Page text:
This is sort of part two of another post, one I hadn’t originally intended to follow up on. But in discussing his new podcast with the ever-wise Kaiser Kuo the other day, he reminded me of something important and something all-too-easy to forget. When it comes to China, none of us really knows anything.
I mean that figuratively. Of course, many of us know many things, and I obviously think that what English-language China bloggers do is extremely valuable, or I wouldn’t still be doing this. Moreover, I get a ton out of all of the English sites on our blogroll. My point is that being a “China commentator” on the internet can become intoxicating, especially in our little community, which is small enough that many of the “scene’s” most popular bloggers know each other personally. Speaking from my own experience, with a little mutual linking and press attention, one can come to believe that he has become a “China expert” — someone whose advice people should seek out whenever something of import occurs in China. And that is always dangerous.
China, to its credit, always seems to find a way to remind you that you’re an idiot. But it doesn’t always post that on your blog, so let me take this moment to remind everyone who reads ChinaGeeks: we are not experts. We are not expert translators, we are not expert analysts, and while many of us have studied China formally for some time now, the number of things we don’t know and don’t understand could fill vast tomes, and these tomes, when stacked, would form towering, ominous stelae, reminding netizens whose ships have docked or been dashed upon the rocks of our shores that while our words may be interesting, they are never infallible.
As a blogging community, perhaps we congratulate ourselves too much, and challenge ourselves a bit too little. Perhaps we’re a bit too willing to stay within the confines of our well-defined community here and keep doing the same things we’re doing, to our own detriment. I’m not talking about anyone in specific other than myself, but the shoe probably fits elsewhere, too. To put it bluntly, fuck that shoe. Let’s try to get rid of that shoe.
My own translation, especially, concerns me, as although I have now posted hundreds, I’m not actually qualified to do it. Serving as the bridge between Chinese writers — more often than not, the capable ones — and English readers who may draw conclusions about a nation based on my translation is a daunting thought, and one that keeps me up at night from time to time. Shouldn’t somebody far more skilled, more qualified, more experienced be doing this, rather than me?
David Simon, the creator of The Wire (probably the best television show ever written), once said of his writing that his goal was to have the real people — the people he was writing about — feel as though he had captured them. He said,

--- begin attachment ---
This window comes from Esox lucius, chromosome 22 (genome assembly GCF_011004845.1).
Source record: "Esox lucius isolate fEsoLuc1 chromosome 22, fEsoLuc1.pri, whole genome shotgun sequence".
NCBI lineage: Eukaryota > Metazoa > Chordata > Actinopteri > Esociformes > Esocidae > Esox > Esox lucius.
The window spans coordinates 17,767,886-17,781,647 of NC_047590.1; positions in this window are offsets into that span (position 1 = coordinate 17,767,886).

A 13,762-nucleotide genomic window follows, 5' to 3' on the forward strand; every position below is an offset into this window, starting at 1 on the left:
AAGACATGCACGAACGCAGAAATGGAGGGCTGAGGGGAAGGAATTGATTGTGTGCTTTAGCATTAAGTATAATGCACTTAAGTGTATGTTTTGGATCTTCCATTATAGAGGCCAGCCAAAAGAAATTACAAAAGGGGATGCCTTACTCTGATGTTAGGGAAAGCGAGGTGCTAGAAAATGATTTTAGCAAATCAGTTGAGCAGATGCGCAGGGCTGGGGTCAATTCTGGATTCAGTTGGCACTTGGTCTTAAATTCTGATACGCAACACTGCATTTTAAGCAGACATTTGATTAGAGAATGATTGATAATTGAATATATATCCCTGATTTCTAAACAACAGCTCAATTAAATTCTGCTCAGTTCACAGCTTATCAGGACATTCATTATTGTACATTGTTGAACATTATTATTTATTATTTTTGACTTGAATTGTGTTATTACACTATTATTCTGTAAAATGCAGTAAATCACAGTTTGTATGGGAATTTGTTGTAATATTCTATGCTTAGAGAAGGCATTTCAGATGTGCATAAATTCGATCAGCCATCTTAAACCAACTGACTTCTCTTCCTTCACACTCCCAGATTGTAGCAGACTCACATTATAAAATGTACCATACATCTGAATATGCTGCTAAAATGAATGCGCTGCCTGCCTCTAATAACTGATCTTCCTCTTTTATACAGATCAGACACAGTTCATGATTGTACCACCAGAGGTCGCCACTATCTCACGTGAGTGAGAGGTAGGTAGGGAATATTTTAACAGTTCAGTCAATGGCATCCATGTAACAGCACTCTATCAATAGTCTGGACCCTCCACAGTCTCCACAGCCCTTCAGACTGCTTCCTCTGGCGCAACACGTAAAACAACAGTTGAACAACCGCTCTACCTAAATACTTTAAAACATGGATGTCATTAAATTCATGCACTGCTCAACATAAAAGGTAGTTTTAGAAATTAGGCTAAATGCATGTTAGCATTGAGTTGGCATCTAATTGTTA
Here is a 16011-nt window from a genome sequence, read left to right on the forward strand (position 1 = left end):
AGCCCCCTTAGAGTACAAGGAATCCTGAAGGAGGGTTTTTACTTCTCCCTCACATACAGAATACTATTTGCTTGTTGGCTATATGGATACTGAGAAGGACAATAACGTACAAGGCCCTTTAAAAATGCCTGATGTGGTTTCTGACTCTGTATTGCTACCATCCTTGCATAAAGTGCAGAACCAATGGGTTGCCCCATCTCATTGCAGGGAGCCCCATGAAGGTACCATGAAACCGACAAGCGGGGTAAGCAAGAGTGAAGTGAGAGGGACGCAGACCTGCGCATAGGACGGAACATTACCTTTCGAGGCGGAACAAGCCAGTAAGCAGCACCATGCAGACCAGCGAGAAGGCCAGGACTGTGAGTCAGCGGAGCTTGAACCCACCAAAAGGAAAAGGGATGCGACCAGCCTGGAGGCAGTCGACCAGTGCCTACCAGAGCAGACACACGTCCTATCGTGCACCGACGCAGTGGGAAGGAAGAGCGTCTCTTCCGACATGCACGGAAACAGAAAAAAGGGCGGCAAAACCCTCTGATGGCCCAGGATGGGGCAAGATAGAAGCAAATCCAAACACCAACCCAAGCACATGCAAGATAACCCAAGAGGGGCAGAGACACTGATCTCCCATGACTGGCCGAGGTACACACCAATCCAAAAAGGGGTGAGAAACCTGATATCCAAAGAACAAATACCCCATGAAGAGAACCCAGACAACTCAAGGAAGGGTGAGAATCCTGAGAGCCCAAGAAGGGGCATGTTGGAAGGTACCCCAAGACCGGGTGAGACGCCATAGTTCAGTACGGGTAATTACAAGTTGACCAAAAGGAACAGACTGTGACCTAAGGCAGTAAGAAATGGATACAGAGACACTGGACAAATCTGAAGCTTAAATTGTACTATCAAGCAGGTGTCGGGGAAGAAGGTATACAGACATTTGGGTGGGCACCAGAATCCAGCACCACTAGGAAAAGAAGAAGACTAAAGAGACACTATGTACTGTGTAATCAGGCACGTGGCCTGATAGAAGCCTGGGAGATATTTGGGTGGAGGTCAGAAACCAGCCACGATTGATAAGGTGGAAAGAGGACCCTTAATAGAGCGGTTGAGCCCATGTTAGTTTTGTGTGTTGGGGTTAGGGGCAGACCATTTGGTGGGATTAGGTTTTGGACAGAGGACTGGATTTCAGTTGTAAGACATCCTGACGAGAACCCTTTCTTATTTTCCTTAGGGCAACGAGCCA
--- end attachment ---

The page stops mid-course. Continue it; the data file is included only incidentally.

That’s my goal. It derives not from pride or ambition or any writerly vanity, but from fear. Absolute fear. Like many writers, I live every day with the vague nightmare that at some point, someone more knowledgeable than myself is going to sit up and pen a massive screed indicating exactly where my work is shallow and fraudulent and rooted in lame, half-assed assumptions. I see myself labeled a writer, and I get good reviews, and I have the same doubts buried, latent, even after my successes. I suspect many, many writers feel this way.
As a translator, that fear might be stronger for me. I live in fear that the people I’m translating might someday pen such a screed, or assert, as Ai Weiwei did on Twitter a few months ago, that something I’ve translated got his meaning absolutely wrong. But people generally compliment my translations even when they’re kind of crap — there’s the echo chamber effect again — probably because no one else is writing them.
The point of this post is not to condemn anyone else — please don’t look for hidden messages here about other blogs or bloggers; there aren’t any — or necessarily to condemn this blog, the product of my own blood and sweat as well as that of my excellent staff. It is more to remind you, and to remind me, that while we have a bit of a pulpit here, we are still — and will always be — students. There are moments worthy of celebration, yes, but you as readers must also bear witness to our failures, and they, too, are many.
Note: None of the wonderful ChinaGeeks staff had any say in the writing of this article one way or the other, so if you want their thoughts on the issue, you may need to look to the comments.